"But I've actually gotten to know her better than ever, and I think she's a terrific woman. I think she's doing a terrific job.

"And that Brexit is a very tough situation. That's a tough deal, between the borders and the entries into the countries, and all of the things. So she's going to do the best."

He said: "She's a very smart, very tough, very capable person and I would much rather have her as my friend than my enemy, that I can tell you."

:: Boris Johnson

Mr Trump again talked up the former foreign secretary's leadership credentials, claiming he would be a "great prime minister".

He added: "We taped the entire interview. They asked about Boris Johnson.

"I said, yeah – how would he be as a prime minister? I said, he'll be a great prime minister.

"He's been very nice to me. He's been saying very good things about me as president. I think he thinks I'm doing a great job. I am doing a great job, that I can tell you – just in case you haven't noticed.

"But Boris Johnson, I think would be a great prime minister."

:: Brexit

"The only thing I ask of Theresa is that we make sure we can trade, that we don't have any restrictions, because we want to trade with the UK, and the UK wants to trade with us," Mr Trump said.

"We're, by far, their biggest trading partner. And we have just a tremendous opportunity to double, triple, quadruple that.

"So if they're going a slightly different route – and I know they do want independence. It's going to be independence; it's just your definition.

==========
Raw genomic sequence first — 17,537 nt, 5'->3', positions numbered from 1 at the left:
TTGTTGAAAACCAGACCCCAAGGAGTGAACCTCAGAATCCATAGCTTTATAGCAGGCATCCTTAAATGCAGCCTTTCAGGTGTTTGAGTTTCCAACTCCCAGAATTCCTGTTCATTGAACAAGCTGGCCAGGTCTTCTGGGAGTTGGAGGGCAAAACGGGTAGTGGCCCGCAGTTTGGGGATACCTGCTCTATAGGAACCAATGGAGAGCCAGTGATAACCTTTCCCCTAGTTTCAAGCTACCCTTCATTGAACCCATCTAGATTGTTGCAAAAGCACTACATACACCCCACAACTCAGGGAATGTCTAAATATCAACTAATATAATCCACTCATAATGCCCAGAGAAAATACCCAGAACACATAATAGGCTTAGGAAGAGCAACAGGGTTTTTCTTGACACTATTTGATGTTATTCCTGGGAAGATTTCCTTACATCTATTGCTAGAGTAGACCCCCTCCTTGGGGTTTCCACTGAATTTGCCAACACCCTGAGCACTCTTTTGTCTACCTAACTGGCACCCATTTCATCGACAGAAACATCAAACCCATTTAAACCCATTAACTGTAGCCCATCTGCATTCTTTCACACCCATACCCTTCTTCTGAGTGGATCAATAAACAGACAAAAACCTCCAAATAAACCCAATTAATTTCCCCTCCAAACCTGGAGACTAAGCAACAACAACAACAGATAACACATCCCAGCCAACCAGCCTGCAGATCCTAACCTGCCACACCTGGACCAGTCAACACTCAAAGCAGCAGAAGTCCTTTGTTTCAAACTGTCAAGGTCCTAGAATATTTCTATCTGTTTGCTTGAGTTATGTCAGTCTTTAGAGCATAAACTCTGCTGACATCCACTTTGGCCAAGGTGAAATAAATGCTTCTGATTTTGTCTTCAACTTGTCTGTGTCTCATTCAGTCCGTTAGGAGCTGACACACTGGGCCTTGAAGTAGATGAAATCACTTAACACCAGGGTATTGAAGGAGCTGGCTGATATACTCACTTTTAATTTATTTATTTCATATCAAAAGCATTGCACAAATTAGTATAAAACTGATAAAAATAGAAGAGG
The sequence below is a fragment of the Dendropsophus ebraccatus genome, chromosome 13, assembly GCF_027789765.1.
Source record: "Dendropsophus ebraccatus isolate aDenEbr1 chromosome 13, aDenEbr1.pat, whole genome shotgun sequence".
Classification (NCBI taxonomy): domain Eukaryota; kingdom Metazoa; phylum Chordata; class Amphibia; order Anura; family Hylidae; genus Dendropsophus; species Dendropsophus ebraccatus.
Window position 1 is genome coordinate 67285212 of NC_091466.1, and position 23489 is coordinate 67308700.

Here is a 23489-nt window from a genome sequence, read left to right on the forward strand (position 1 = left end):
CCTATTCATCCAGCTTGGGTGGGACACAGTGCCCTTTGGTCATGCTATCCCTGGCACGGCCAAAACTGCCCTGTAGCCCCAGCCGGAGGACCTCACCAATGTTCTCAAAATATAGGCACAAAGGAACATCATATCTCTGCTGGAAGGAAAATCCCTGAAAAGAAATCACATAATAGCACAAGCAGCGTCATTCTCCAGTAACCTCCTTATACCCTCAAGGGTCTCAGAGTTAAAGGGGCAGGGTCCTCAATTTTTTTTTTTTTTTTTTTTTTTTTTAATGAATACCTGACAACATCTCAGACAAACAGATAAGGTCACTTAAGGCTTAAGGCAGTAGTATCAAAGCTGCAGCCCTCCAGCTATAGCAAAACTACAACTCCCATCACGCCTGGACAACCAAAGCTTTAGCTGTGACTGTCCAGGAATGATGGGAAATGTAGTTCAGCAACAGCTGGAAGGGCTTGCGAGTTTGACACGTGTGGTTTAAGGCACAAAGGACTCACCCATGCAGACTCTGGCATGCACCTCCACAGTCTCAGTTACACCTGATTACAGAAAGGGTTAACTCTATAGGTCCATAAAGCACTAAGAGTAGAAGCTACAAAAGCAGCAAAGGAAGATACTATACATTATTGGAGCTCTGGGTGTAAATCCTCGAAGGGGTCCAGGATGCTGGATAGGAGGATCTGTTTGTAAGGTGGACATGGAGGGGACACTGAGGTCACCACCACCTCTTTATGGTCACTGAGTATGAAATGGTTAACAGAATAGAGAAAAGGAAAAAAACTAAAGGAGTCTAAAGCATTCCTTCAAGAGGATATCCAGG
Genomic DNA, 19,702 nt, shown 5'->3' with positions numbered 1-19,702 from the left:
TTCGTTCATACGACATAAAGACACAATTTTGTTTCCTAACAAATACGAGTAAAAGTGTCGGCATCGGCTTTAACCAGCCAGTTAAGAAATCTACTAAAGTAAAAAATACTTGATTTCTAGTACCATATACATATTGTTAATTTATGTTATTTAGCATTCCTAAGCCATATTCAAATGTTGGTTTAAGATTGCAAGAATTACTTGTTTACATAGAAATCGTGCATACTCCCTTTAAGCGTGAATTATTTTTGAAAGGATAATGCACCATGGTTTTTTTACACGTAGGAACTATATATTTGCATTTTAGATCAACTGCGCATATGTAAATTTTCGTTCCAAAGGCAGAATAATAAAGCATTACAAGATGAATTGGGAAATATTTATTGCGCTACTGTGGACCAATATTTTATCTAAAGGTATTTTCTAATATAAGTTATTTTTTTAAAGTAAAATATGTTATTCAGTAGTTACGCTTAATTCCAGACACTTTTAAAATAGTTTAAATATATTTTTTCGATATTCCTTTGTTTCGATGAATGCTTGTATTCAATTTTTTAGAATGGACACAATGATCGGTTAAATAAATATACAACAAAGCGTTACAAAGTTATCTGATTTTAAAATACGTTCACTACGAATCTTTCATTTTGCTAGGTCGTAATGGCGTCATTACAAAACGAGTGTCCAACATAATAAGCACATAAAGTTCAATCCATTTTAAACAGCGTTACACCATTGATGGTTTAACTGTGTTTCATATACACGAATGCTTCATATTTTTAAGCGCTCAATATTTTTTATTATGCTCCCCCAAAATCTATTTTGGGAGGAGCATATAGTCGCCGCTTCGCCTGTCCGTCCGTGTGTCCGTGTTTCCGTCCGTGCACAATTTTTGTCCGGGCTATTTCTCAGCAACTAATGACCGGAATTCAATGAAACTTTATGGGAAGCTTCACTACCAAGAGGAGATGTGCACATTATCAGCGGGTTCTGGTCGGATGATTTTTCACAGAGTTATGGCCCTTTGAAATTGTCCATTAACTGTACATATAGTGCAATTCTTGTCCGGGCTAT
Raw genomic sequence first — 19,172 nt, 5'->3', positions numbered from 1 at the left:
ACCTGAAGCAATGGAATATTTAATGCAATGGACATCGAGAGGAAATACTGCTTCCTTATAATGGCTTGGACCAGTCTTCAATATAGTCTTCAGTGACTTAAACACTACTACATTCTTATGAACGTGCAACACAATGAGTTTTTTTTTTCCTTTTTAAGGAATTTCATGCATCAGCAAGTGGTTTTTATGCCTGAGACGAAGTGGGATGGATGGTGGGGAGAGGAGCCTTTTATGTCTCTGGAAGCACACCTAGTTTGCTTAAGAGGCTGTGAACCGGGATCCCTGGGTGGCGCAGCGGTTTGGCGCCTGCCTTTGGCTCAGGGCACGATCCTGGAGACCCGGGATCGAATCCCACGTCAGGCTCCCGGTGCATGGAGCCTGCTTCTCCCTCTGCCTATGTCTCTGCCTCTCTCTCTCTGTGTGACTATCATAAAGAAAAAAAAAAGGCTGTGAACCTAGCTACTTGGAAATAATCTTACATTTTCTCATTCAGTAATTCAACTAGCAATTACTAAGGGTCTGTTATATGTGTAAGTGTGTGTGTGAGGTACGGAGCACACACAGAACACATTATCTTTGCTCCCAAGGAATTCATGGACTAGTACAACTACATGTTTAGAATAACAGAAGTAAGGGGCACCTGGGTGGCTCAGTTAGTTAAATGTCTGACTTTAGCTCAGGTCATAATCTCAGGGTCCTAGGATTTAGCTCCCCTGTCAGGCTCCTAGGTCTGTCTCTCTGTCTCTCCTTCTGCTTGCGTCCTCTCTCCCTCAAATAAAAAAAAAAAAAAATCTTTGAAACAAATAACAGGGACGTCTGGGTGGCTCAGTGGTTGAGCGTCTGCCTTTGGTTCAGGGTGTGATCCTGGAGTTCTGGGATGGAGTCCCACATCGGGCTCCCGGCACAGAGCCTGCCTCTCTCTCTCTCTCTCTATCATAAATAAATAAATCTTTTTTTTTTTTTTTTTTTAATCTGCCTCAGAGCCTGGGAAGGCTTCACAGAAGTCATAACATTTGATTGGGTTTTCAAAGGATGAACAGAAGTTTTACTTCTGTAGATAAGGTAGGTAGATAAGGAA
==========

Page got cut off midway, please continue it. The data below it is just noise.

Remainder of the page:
"But if they're going to go a certain route, I just said that I hope you're going to be able to trade with the United States.

Theresa May and Donald Trump walk away after holding a joint news conference at Chequers 3:03
Video: Backpedalling Trump tries to repair special relationship

"I read reports where that won't be possible, but I believe after speaking with the prime minister's people and representatives and trade experts, it will absolutely be possible.

"So, based on that, and based on just trade in general, and our other relationship – which will be fine – but the trade is a little bit tricky.

"We want to be able to trade, and they want to be able to trade, and I think we'll be able to do that. Okay? And I think she's doing a terrific job, by the way."

:: Claims May ignored his Brexit advice

"As far as the advice, I did give her a suggestion. I wouldn't say advice. And I think she found it maybe too brutal, and that's – because I could see that," Mr Trump said.

"But I don't know if you remember what I said. But I did give her a certain amount of – I gave her a suggestion, not advice. I wouldn't want to give her advice. I'd give her a suggestion.

"I could fully understand why she thought it was a little bit tough. And maybe, someday, she'll do that.

"If they don't make the right deal, she might very well do what I suggested that she might want to do."

U.S. President Donald Trump and British Prime Minister Theresa meet at Chequers in Buckinghamshire 0:16
Video: May's eye roll as Trump quizzed on Brexit

When pressed further if his advice was to walk away from the negotiations, Mr Trump said: "No. Well, you can't walk away.

"Because if she walks away, that means she's – she's stuck. You can't walk away.

"But you can do other things. But she can do what my suggestion was. And my suggestion was, you know, respectfully submitted."